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CalSHAPE: an Opportunity to Fund California School Indoor Air Quality

Updated: Sep 11, 2023

Helping schools find funding is one way school indoor air quality (IAQ) advocates can build goodwill and make the goal of clean school air a reality.

For California school IAQ advocates, the California Schools Healthy Air, Plumbing, and Efficiency (CalSHAPE) Program is an important funding source to know about. More than $182 million worth of IAQ-related grants have been awarded to date, and more than $235 million in additional funds are now available, with grant applications due May 31, 2024.

Even for those in other states, CalSHAPE offers a possible model for future legislation.

What Is CalSHAPE?

In fall 2020, the California Legislature authorized CalSHAPE under Assembly Bill No. 841, finding that it was “vitally needed to protect the health, safety, and ability to learn for California’s school children and the health of California’s teachers.”

Administered by the California Energy Commission, the program offers a stream of funding to “assess, maintain, and repair ventilation systems in schools.”

Local educational agencies (LEAs), including school districts, charter schools, and regional occupational centers, may apply for first-phase funding to

  • assess existing school HVAC systems,

  • adjust ventilation rates,

  • replace filters (using MERV 13 or better filters where feasible),

  • install CO2 monitors in each classroom, and

  • perform some repairs, upgrades, or replacements.

Under a separate track, LEAs may even apply through CalSHAPE for reimbursement of certain HVAC projects already completed, if contracted and performed after August 1, 2020.

At the end of the first phase, grantees must submit HVAC assessment and verification reports with information about their systems and the work completed, documentation of any “system deficiencies,” and “recommendations for additional maintenance, replacement, or upgrades to improve energy efficiency, safety, or performance” (California Public Utilities Code §§ 1626-1627).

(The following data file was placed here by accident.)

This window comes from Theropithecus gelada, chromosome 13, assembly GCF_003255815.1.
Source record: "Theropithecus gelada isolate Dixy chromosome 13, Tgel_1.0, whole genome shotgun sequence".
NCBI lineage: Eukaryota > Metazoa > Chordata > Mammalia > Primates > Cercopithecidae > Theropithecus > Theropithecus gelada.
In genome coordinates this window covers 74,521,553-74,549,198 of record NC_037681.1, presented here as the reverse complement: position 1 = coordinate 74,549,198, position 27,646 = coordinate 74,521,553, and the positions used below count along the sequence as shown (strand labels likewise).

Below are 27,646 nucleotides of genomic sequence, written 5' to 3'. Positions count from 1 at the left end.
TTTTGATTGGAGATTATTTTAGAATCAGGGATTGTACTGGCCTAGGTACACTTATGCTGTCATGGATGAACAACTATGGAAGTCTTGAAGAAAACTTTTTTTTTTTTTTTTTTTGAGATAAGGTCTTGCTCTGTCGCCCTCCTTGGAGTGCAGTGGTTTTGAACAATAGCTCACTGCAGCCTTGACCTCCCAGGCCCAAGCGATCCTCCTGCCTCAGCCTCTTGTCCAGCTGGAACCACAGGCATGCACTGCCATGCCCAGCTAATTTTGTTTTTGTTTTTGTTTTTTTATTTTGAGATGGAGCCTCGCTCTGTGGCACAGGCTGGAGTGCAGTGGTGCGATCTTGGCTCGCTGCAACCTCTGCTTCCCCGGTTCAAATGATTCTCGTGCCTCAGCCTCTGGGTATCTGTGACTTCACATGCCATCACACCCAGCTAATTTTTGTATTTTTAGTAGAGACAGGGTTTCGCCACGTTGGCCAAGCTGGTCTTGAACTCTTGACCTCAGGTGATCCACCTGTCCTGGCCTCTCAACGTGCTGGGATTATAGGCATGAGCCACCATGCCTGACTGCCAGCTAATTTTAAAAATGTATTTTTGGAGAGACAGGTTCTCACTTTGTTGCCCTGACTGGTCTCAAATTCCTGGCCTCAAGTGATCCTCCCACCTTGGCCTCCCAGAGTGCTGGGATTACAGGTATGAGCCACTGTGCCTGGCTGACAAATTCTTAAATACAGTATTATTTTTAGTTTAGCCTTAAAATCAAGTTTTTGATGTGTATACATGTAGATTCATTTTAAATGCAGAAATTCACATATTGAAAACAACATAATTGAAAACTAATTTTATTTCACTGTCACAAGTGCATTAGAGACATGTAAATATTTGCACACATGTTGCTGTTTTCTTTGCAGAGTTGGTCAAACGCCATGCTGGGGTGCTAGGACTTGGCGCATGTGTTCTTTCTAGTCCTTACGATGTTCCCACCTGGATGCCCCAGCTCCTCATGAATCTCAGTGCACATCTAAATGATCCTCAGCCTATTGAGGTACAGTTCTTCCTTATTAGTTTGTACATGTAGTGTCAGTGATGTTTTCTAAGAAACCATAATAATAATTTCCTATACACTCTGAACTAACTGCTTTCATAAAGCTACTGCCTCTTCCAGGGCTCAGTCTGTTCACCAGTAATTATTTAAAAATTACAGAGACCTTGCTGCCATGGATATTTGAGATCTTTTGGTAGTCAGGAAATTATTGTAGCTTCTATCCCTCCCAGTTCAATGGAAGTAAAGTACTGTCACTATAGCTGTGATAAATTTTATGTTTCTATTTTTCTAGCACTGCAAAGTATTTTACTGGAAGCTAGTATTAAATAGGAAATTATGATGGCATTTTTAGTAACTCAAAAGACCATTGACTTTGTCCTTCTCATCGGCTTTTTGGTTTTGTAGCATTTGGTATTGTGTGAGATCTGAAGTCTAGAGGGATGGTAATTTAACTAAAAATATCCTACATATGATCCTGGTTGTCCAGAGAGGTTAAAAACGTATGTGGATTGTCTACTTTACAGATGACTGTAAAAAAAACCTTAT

Some grantees then become eligible to apply for additional second-phase “upgrade and repair” funding.

CalSHAPE grants were initially limited to schools in underserved communities, then opened to all eligible California schools in August 2022.

By the end of 2022, the energy commission had awarded 340 IAQ-related grants totaling nearly $183 million.

Where Do CalSHAPE Funds Come From?

CalSHAPE is primarily funded by monies from the energy efficiency budgets of California’s large public electric and gas investor-owned utilities. Funds from a given utility must be used within its service territory. The program will run until December 1, 2026, when unused funds will be returned to the utilities.

An additional $20 million was added from the Budget Act of 2022’s Greenhouse Gas Reduction Fund (GGRF) for replacement of HVAC systems in CalSHAPE’s second phase.

Could Your California School District Be Eligible for CalSHAPE Funds?